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Spasms and Spasticity 

What are Spasms?

What is a reflex?

Why do they happen?

  • Reflexes are activated
  • Brain control is lost
  • Uncontrolled reflexes

Who gets them?

  • People who have a spinal cord injury with damage to the nerves that control reflexes

Example of a spasm:

  • Bed sheet moved across skin
  • Sensors send message of touch from skin to spinal cord
  • Message continues to nerve which leads to a muscle
  • Message is not controlled by the brain to stop unnecessary movement
  • Movement (spasm) occurs

What is Spasticity?

  • Increased stiffness of muscles
  • It could make movements difficult e.g. when carers move legs to turn you
  • As movements become difficult this could cause loss of range of movement in joints

Why does it happen?

  • Messages from the brain tells muscles to contract and relax
  • There is an imbalance of messages to contract and relax following spinal cord damage
  • Loss of range of movement with prolonged periods in shortened positions
  • Muscle tissue changes

Example of Spasticity:

  • Lying in bed, calf muscle contracts causing toes to point
  • If not corrected with foot splint or pillows then the muscle will start to shorten
  • Shortened muscle becomes more stiff and difficult to correct its position
  • Shortening leads to problems for people positioning on foot plates, and standing

What can affect Spasms/Spasticity?

  • Pain - External/ Internal
  • Temperature - environment or illness
  • Skin condition
  • Pressure
  • Tight muscles and stiff joints
  • Fractures
  • Poor positioning or handling
  • Stress and emotions
  • Effort /fatigue
  • Environment
  • Alcohol Withdrawal

What can help?

  • Positioning
  • Passive movements/normal movement patterns
  • Facilitating normal movement
  • Positioning in wheelchair
  • Stretching (joints&muscles)
  • Standing / weight bearing
  • Care of bladder and bowel
  • Care of foot and nail
  • Warmth
  • Drugs / Surgery
  • Relaxation
  • FES
  • Orthotics / splinting

Advantages of Spasms/Spasticity

  • Help maintain muscle bulk & protect bony prominences
  • Improve circulation
  • Warning system
  • Can help with functional activities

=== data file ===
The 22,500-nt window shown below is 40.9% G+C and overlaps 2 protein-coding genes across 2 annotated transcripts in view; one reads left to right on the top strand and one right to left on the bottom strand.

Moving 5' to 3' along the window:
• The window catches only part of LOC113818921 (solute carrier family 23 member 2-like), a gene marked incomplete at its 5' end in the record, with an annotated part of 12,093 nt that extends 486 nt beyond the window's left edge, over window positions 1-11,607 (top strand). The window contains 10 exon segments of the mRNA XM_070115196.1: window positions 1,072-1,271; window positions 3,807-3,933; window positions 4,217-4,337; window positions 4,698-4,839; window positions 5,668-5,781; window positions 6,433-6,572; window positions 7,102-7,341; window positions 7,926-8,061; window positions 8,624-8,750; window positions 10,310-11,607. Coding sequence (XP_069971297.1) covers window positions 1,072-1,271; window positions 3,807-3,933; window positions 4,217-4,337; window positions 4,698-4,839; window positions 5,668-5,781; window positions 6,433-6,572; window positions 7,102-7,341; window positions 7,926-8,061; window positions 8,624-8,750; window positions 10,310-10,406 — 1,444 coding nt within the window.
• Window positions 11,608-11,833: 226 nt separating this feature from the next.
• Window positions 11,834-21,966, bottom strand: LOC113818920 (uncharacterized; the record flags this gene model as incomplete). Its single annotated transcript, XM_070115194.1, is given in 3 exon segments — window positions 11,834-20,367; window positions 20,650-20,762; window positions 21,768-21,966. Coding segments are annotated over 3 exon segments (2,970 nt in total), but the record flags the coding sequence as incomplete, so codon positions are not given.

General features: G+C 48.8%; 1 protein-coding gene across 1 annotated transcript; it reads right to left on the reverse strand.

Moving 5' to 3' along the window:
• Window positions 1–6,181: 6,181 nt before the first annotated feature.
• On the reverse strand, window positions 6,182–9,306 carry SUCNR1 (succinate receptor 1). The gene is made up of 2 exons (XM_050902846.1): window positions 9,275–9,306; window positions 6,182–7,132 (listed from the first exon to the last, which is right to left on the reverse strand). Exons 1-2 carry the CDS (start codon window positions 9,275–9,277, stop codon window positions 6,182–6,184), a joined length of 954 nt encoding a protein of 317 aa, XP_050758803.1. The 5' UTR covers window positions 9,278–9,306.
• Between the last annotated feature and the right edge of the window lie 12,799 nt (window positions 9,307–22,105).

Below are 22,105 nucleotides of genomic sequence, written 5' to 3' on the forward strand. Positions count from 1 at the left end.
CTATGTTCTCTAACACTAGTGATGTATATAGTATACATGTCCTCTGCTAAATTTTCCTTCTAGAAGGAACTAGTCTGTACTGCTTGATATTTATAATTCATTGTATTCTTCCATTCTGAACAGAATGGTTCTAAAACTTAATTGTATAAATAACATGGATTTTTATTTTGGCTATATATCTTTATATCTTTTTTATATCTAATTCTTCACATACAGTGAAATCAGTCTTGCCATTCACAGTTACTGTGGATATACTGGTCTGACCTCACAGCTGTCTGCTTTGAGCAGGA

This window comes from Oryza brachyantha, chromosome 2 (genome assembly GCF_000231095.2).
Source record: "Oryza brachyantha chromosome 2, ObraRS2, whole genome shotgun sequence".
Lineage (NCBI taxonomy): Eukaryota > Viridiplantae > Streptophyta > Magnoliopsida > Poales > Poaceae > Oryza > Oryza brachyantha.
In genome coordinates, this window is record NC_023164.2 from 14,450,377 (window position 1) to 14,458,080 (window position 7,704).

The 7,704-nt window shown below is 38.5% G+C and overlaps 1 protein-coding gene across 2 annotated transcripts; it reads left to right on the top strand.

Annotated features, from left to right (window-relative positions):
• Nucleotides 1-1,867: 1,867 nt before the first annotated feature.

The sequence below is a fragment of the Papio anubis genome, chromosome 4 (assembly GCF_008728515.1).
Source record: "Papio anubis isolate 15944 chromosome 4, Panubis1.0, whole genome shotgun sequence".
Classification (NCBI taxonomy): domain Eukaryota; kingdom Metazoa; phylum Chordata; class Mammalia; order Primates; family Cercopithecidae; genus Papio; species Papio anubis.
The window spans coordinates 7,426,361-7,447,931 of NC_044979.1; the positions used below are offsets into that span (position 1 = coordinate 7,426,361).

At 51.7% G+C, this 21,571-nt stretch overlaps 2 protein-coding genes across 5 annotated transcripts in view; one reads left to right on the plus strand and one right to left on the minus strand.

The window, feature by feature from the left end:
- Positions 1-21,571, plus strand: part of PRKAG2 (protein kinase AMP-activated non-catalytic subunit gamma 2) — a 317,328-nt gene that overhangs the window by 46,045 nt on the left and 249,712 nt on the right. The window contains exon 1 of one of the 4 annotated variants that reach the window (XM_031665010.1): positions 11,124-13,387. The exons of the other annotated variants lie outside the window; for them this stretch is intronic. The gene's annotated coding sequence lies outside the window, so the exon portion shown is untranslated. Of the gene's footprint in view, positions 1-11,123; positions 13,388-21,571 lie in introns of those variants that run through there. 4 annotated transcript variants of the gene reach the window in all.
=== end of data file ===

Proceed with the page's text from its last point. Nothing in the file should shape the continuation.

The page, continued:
Disadvantages of Spasms/ Spasticity

  • Effect on balance
  • Effect on transfers
  • Effect on daily activities
  • Contractures
  • Pain
  • Feelings of tightness
  • Difficulty breathing (abdominal)
  • Pressure sores

Medical Management



  • Most widely used oral medication
  • Inhibits nerve messages
  • Acts on nervous system includingspinal cord
  • Side effects: dizziness, drowsiness, nausea
  • Dose: max 100-120mg daily
  • Problems with sudden withdrawal


  • Stops nerve messages in nervous system
  • Side effects: dizziness, drowsiness
  • Dose: max 60mg daily


  • Acts directly on muscle
  • Interferes with chemicals needed for muscle contraction
  • Side effects: dizziness, nausea
  • Dose: max 100mg 4 x daily

Tizanidine (Zanaflex)

  • Acts on nervous system, blocking nerve messges
  • Side effects: dizziness, drowsiness, fatigue
  • Dose: max 36mg daily


Botulinum Toxin

  • Only works on targetted muscles
  • Stops nerve messages getting to specific muscles, for short period of time
  • Not suitable for use in multiple muscles as problems with high doses
  • Used in conjunction with other therapies
  • - Alcohol / Phenol

Surgical Interventions

  • Intrathecal Baclofen Pump
  • Tendon releases
  • Cutting nerves

In Summary

Effective management of spasticity requires the whole rehabilitation team to work together in planning and implementing treatment with the patient.

If you are having problems with spasm please contact either your G.P or the Spinal Centre for advice.

Page Last Updated: 1/30/2016 3:26 PM 
Printed from Salisbury NHS Foundation Website